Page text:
The strategic start of the freeway at the POLB was also "handy for truck movements taking ship cargo to further destinations. From this freeway the trucks have access to the state's great highway network," acknowledged state planners. Long Beach Harbor authorities even financed a "major portion" of the freeway, in what the state acknowledged was a "staggering" amount, a figure that reached approximately $12 million by 1953, according to a the Division of Highways.
In other words, the freeway was constructed to serve business generated by the harbor and local industry; commuter vehicular traffic was secondary, at best. Any negative impact to communities during or after the construction of the freeway was seen as all but non-existent. And although that fact may appear to be a conspiratorial fiction found in noir plots like "L.A. Confidential," it's a transportation reality; it's as American as apple pie, or diabetes, to use a more contemporary analogy.
Although freeways may be planned as neutral lines on city maps by engineers, the realities of their final design have to do with a litany of other social, political, and economic factors. Freeway planners, and the politicians whom they work for, have many goals when designing a freeway. As such, when the 710 terminates directly into the port terminal, that happens by design, even if a local municipality has to finance the route for the freeway and several local bridges. This means public monies were utilized for projects that would greatly enhance private companies, at the cost of public resources that could be utilized for community housing, parks, and other items that were diminished due to freeway- and port-related activities in Long Beach.
Segments of the 710 Freeway eventually connected with the Santa Ana (5) Freeway, in the heart of the CMD in East Los Angeles, by the 1960s. Home to prominent companies, the CMD also housed extensive intermodal railyards from the Union Pacific, and the Atchison, Topeka and Santa Fe Railroad. Because railroads were a mainstay in the movement of cargo, some of the early freeway construction of the 710 in East L.A. were multiple bridges over eighteen railroad tracks, requiring 1,100 parcels of real estate. Already dissecting certain parts of the communities surrounding its southern sections, the 710's impacts around its northern sections were just as significant, gutting through established communities, such as East Los Angeles and City of Commerce, that already housed dozen of freeway lane miles. In East Los Angeles, nearly 11,000 residents were displaced due to freeway construction and widenings, consuming some 7% of total land area. Freeways have caused other headaches in these communities, such as restricting pedestrian access to dozens of local streets.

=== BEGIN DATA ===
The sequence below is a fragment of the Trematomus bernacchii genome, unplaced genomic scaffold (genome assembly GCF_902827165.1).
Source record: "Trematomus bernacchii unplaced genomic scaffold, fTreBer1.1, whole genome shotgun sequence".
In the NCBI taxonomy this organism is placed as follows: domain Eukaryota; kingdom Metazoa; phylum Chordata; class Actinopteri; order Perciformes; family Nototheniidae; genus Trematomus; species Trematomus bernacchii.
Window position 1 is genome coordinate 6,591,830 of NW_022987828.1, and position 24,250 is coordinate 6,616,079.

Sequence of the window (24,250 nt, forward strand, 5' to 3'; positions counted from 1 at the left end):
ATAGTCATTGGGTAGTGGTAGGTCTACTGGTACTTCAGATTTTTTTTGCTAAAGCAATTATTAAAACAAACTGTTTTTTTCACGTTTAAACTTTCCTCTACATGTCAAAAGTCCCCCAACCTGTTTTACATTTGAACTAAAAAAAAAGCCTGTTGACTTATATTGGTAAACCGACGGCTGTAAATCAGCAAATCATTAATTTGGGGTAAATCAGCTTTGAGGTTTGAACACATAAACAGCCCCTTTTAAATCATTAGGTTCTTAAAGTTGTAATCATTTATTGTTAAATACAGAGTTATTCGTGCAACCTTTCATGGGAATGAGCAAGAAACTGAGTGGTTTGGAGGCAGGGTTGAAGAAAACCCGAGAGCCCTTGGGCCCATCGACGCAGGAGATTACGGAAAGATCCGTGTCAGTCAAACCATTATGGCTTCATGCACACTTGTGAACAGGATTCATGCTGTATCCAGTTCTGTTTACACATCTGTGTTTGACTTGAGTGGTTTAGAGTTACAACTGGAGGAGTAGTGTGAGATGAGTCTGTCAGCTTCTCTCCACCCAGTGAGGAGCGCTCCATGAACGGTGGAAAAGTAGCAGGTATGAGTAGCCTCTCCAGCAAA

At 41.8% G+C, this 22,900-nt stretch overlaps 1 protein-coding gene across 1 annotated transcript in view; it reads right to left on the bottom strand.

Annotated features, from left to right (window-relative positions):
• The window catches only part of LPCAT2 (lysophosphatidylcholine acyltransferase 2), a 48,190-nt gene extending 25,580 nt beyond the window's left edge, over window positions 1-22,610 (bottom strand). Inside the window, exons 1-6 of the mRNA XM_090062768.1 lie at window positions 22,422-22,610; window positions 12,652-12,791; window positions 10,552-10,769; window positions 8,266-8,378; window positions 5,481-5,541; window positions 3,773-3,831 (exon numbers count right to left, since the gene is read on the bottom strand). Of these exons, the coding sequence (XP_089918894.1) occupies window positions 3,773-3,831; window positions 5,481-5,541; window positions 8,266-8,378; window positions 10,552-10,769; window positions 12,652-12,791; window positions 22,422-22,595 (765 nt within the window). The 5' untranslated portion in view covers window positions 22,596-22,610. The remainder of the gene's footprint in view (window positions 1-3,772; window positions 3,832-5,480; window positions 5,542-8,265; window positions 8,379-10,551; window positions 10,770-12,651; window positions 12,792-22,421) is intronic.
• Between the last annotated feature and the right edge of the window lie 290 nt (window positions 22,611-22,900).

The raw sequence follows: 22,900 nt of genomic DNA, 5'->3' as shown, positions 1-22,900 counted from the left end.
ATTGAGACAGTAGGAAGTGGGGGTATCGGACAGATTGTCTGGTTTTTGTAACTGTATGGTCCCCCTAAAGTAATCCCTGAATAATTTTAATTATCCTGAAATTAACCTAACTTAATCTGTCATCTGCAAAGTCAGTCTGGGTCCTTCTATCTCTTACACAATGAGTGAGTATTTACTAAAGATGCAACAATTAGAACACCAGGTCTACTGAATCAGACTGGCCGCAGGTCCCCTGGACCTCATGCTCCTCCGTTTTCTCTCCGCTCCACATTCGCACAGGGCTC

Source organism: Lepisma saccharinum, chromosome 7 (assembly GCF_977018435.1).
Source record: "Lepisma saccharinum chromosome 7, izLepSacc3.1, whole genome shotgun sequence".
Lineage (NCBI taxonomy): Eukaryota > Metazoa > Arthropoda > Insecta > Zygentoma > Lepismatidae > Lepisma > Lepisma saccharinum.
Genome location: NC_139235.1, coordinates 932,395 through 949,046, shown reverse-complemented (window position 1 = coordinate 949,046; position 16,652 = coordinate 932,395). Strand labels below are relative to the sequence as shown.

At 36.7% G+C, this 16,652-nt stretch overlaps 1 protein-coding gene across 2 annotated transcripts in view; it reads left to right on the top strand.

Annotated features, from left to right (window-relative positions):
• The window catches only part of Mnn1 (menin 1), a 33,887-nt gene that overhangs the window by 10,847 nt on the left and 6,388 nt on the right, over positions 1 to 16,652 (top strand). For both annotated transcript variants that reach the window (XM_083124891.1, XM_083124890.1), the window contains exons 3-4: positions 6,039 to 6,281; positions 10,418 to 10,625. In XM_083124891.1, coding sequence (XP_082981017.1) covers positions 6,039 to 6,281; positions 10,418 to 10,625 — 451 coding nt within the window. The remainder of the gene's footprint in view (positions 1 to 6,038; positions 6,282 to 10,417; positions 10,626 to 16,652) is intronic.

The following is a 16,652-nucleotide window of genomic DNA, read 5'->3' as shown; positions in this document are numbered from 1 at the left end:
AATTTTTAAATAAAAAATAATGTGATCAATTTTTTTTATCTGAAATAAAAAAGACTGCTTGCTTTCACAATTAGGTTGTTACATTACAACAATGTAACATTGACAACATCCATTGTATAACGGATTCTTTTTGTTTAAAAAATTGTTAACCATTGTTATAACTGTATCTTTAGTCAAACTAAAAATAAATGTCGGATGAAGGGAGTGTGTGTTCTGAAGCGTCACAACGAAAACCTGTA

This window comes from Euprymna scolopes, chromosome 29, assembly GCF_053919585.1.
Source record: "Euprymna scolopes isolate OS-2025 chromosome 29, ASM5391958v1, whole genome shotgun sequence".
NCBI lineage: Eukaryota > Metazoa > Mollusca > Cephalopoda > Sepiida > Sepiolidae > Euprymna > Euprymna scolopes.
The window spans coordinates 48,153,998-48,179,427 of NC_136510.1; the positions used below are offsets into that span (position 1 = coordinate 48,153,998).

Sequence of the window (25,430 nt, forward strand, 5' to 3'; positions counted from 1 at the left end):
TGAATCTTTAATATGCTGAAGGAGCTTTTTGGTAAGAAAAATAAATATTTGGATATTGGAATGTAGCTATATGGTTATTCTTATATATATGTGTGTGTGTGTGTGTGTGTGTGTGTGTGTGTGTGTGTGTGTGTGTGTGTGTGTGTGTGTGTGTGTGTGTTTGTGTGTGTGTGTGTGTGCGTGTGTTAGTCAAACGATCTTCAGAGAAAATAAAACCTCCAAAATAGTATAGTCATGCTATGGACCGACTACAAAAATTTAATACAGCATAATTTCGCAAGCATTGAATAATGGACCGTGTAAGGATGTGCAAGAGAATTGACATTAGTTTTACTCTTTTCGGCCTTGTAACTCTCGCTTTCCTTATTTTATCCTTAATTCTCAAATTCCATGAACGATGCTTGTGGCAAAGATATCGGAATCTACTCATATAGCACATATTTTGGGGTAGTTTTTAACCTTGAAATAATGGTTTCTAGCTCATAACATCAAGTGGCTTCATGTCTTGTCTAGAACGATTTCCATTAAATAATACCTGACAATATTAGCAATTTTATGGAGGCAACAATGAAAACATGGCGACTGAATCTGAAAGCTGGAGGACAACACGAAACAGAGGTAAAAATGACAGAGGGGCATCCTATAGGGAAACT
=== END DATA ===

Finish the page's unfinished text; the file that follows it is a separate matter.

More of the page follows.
Bob Eula, whose family moved to Los Angeles under the advisement of their family doctor due to his father's heart condition, remembered quaint Japanese gardens before the 710 Freeway was built. Believe it or not, many physicians prescribed L.A. as a place to relocate in order to improve your health. Eula recalled that his father bought their house in 1945, just yards from where the 710 Freeway would be built, in what would become the City of Commerce. Mr. Eula, who still lives in the same house, remembered, "it was really relaxing [and] really good" before the railroad expanded from the single track he crossed over to get to the movie theatre on Whittier Boulevard.
Then came the 710. Bob Eula recalled first learning about the freeway project by seeing construction crews erecting freeway bridges, but was not really alarmed. But when "three or four major streets [of] homes [in his neighborhood] were gone," Eula and his neighbors were upset. The community grew increasingly angry when the freeway bridges were nearly complete, but were not erected next to the remaining residential homes. Instead, Division of Highways planners decided to isolate the western homes with nearly three stories of dirt that was essentially used as a land bridge, so the 710 freeway could skirt over Washington Boulevard and local railroads. Even today, a massive multistory mountain of dirt supports the 710 and bisects the Bandini community, while a peak of 40,000 daily diesel trucks utilize the 710 Freeway.
In 2003, Eula purchased a carbon monoxide monitor. Once plugged in, the alarm rang. Eula phoned the gas company, and when the technician arrived he could not find any indoor CO leaks. When the technician stepped outside, he had found the problem. The high levels of CO were the result of local rail yard activity and tens of thousands of trucks utilizing local streets and the 710 Freeway. That type of alarming ambient air pollution is normal, and makes 710 corridor communities some of the most polluted neighborhoods in the state -- which will be the subject of our next article.